In Ninety Minutes Turn North (Stephanie Perkins) [A-]- A sequel to My True Love's "It's a Christmas Miracle, Charlie Brown." Since the first story, Marigold and North broke up (!). Marigold shows up at North's new job, determined to win him back. While I loved the first story more, I was excited to see Marigold and North return. I would read many more stories about these two crazy kids.
Souvenirs (Tim Federle) [B-] - This is the story of Matt and Kieth’s “break-up” day. That is Kieth with an "ie", which basically says everything you need to know about Kieth. He is a showboating egoist, and I could not see any downside to Matt and him ending things. I know he's cute, but you can do better, Matt! I'm not sure if the audience was supposed to be rooting for the break-up to occur. But I sure did. Most of the time is spent with Matt working at the local amusement park, watching Kieth, who also works at the park, and being bummed out. Far too much moping. The ending...confused me. I think it was supposed to be empowering?
Inertia (Veronica Roth) [B] - I feel like I should have liked this more? But then didn’t? In the future, those individuals who doctors predict will certainly die are granted Last Visitations by selected loved ones. The loved ones and the dying have their memories merge, and can interact in these memories. The story's love interest is in a car accident, and has included his ex-best friend as one of his Last Visitors. Will they make-up? Will they make-out? Will he survive? I really felt like this concept should have given me all the feels, but it didn't, and I can't put my finger on why.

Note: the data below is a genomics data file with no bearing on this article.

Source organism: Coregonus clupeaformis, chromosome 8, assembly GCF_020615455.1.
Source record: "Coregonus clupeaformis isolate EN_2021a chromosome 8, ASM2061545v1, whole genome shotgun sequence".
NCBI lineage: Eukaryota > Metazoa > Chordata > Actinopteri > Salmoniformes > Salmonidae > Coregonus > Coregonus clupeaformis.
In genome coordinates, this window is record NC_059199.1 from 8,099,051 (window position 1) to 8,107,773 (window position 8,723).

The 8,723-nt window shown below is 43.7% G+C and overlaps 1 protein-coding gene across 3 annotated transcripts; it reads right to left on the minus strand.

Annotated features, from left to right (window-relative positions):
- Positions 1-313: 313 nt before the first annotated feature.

Love is the Last Resort (Jon Skovron) [B] - A cutesy, light bit of fluff, that was perhaps a tad too airy for my tastes. This is a screwball comedy of a variety of couples who are Meant to Be at an exclusive resort.
Good Luck and Farewell (Brandy Colbert) [B] - Rashida's aunt/surrogate-mom is moving away with her girlfriend to California. Rashida is understandably sad and more than a little resentful. She ends up falling for her aunt’s girlfriend’s surrogate brother. Rashida dealing with the transition/change of losing her mother figure of course took more precedence than the romance. But it didn't leave enough time for the romance, and that left the romantic relationship feel rushed and incomplete.
Brand New Attraction (Cassandra Clare) [A-] - This story made me really, truly wish that Clare wrote a YA book that was not the nine millionth Mortal Instruments novel. This is about a girl whose dad owns a Dark Carnival (complete with adorable demon). Her evil uncle tries to take over the carnival, but she (and a cute guy) work to foil him. It may a bit too Scooby Doo for some, but I found the Dark Carnival concept intriguing and spooky, and I wouldn't mind if it was expanded on for a full-length novel.
A Thousand Ways This Could All Go Wrong (Jennifer E. Smith) [B-] - A camp counselor and her love interest. I honestly cannot think of anything to say about it.
The Map of Tiny Perfect Things” (Lev Grossman) [A+] - My very, very favorite one of all. A boy and a girl are trapped repeating August 4 (a la Groundhogs Day. They make a map of all the tiny perfect moments in the day, and the final tiny perfect moment holds the key to making the world finally turn to August 5. I am still a bit confused by how the 4th dimension is tied in, but I found this story adorable and nearly perfect. ...more